A fundamental benefit a contract is supposed to confer is certainty – if you sign a divorce agreement, its terms will be honored, and if you buy life insurance, you’ll receive the promised death benefits.

But what happens if the provisions of two seemingly clear contracts may be in conflict? The likely result is a trip to court, as happened in a recent dispute that was addressed by the California Court of Appeal (Randle v Farmers New World Life Insurance Co.)

In 1992, Judy Randle and her then-husband, Alan McConnell, took out a $250,000 life insurance policy on McConnell with Randle as the sole beneficiary.

The couple divorced in 2004. The divorce agreement gave Randle a 25% “beneficial interest” in the policy. The agreement required McConnell to maintain the policy for at least her 25% interest but he was free to name any other beneficiaries for the remaining 75%.

Randle and McConnell were responsible for paying the premiums for their respective interests in the policy. If either decided to discontinue paying their share of the premium, he or she would forfeit their interest in the policy.

Specifically, if McConnell chose to discontinue paying premiums, forfeiting his 75% share, he had to notify Randle who could either let the policy lapse or pay the entire premium. If Randle was responsible for the entire premium, she would have the right to name any beneficiaries she chose for the full $250,000.

In 2006, McConnell submitted a form to the insurer, Farmers, designating the couple’s three sons as equal beneficiaries of his 75% interest in the policy. Accompanying the form were a few pages of the divorce decree.

Farmers’ internal procedures required changes in an insurance policy related to a divorce agreement to be processed with a certified copy of the entire divorce decree. Randle was also entitled to notice of any change McConnell made to designation of the beneficiaries.

McConnell, however, never sent the entire decree to Farmers and Randle was not notified of the beneficiary change by McConnell, Famers, or the insurance agent, Hebson Insurance.

McConnell soon stopped paying premiums on the policy. For a period of time the premiums were covered by the cash accumulated in the policy. Then, in 2008, Hebson informed Randle that the cash accumulation had been used up, putting her 25% interest at risk.

Randle told Hebson she would make the premium payments if she was beneficiary of 100% of the policy. Hebson said she could remain the beneficiary even if she was not the owner of the policy. It told her she did not need to become the listed owner to ensure that she continued to be the sole beneficiary, because Farmers would notify Hebson if the beneficiary were changed.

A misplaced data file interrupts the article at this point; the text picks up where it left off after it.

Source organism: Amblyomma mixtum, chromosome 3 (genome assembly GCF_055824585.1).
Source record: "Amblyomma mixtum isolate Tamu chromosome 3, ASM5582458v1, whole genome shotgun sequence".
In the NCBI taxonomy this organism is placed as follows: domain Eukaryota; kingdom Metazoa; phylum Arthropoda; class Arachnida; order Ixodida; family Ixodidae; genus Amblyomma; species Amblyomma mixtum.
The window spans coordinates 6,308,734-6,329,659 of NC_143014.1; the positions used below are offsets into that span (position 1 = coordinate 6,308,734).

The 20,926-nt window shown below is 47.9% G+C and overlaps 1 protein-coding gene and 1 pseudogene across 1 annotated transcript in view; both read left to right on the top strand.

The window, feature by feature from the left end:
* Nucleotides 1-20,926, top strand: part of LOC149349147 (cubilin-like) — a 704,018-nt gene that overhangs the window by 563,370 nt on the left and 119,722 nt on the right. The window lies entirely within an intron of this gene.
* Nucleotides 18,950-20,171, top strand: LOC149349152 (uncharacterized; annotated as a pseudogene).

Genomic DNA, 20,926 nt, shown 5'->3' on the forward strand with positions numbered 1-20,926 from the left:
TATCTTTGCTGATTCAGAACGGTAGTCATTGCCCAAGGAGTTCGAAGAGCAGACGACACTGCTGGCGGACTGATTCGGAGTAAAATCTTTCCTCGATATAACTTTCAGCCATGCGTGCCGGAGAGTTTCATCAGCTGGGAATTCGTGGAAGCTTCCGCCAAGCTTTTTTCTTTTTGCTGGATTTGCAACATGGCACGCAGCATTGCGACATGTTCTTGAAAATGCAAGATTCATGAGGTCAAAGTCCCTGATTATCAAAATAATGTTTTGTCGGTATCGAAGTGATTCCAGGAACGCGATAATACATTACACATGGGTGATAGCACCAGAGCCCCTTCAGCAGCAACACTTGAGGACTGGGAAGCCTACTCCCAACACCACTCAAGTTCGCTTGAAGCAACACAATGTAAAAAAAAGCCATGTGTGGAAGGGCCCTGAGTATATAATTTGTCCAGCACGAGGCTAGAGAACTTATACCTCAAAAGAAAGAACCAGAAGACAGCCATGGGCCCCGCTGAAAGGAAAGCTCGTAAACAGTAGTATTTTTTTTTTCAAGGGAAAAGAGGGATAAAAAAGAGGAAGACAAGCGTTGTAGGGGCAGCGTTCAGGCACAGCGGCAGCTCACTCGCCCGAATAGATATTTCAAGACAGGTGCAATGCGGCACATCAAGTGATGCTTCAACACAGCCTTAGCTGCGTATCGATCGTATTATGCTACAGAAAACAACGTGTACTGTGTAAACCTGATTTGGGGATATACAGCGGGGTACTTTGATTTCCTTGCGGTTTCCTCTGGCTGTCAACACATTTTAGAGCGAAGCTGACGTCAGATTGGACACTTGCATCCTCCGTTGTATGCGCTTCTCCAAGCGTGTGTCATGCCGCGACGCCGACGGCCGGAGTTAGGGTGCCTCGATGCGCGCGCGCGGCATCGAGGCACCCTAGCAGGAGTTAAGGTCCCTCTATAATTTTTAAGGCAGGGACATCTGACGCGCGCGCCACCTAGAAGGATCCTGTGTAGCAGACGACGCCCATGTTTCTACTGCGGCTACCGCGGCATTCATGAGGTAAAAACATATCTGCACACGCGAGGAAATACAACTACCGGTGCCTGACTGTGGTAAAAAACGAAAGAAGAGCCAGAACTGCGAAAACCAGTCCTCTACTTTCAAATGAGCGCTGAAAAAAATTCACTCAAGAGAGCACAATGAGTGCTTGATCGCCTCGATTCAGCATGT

McConnell died on April 11, 2014. A few days later Randle informed Farmers of his death, and “was told again that she was the only beneficiary” under the policy. On April 16, 2014, she submitted a claim for 100% of the benefits.

Two days later, Farmers informed her for the first time that the claim that she was the sole beneficiary of the policy was in dispute.

Farmers told her that McConnell changed the policy in 2006 to designate the couple's three sons as the beneficiaries. McConnell's request, however, was apparently never confirmed because he failed to send Farmers a certified copy of the divorce decree as required by the policy terms.

Because of the dispute over the policy, Farmers asked the court to decide how to distribute the proceeds between Randle and her sons.

In April of 2015, Randle sued Farmers and the Hebson agency in Los Angeles Superior Court for breach of contract, among other claims. She told the court that the divorce decree “clearly confirmed that [she] was the rightful owner of the Policy after she began paying 100% of the Policy [premiums] in September 2008.”

She said Farmers confirmed that she was the sole beneficiary on numerous occasions. It was only after McConnell’s death that she was told she was not the sole beneficiary, thus preventing her from filing the change in beneficiary form to confirm her status.

Farmers asked the court to issue a summary judgment which would adjudicate the case without the need for a full trial. In its summary judgment motion, Farmers argued that since Randle was never the owner of the policy, there was no contract between Farmers and Randle that could sustain a breach of contract claim.

The trial court agreed and issued a summary judgment in favor of Famers. Randle subsequently appealed.

The appellate court reversed the lower court’s ruling finding that Farmers knew Randle was paying the premiums and was aware of the terms of the divorce agreement despite not having received a certified copy of the entire document. Also, Farmers agent, Hebson, “repeatedly assured Randle that she was the sole beneficiary of the policy, up to and even after Mr. McConnell’s death.”

The court found that the foregoing facts were sufficient to allow this matter to be decided at a trial rather than resolved by a summary judgment. The justices reversed the judgment of the lower court, clearing the way for Randle to argue her case in a full trial. Randle was awarded her costs on appeal.

By Jessica Stemple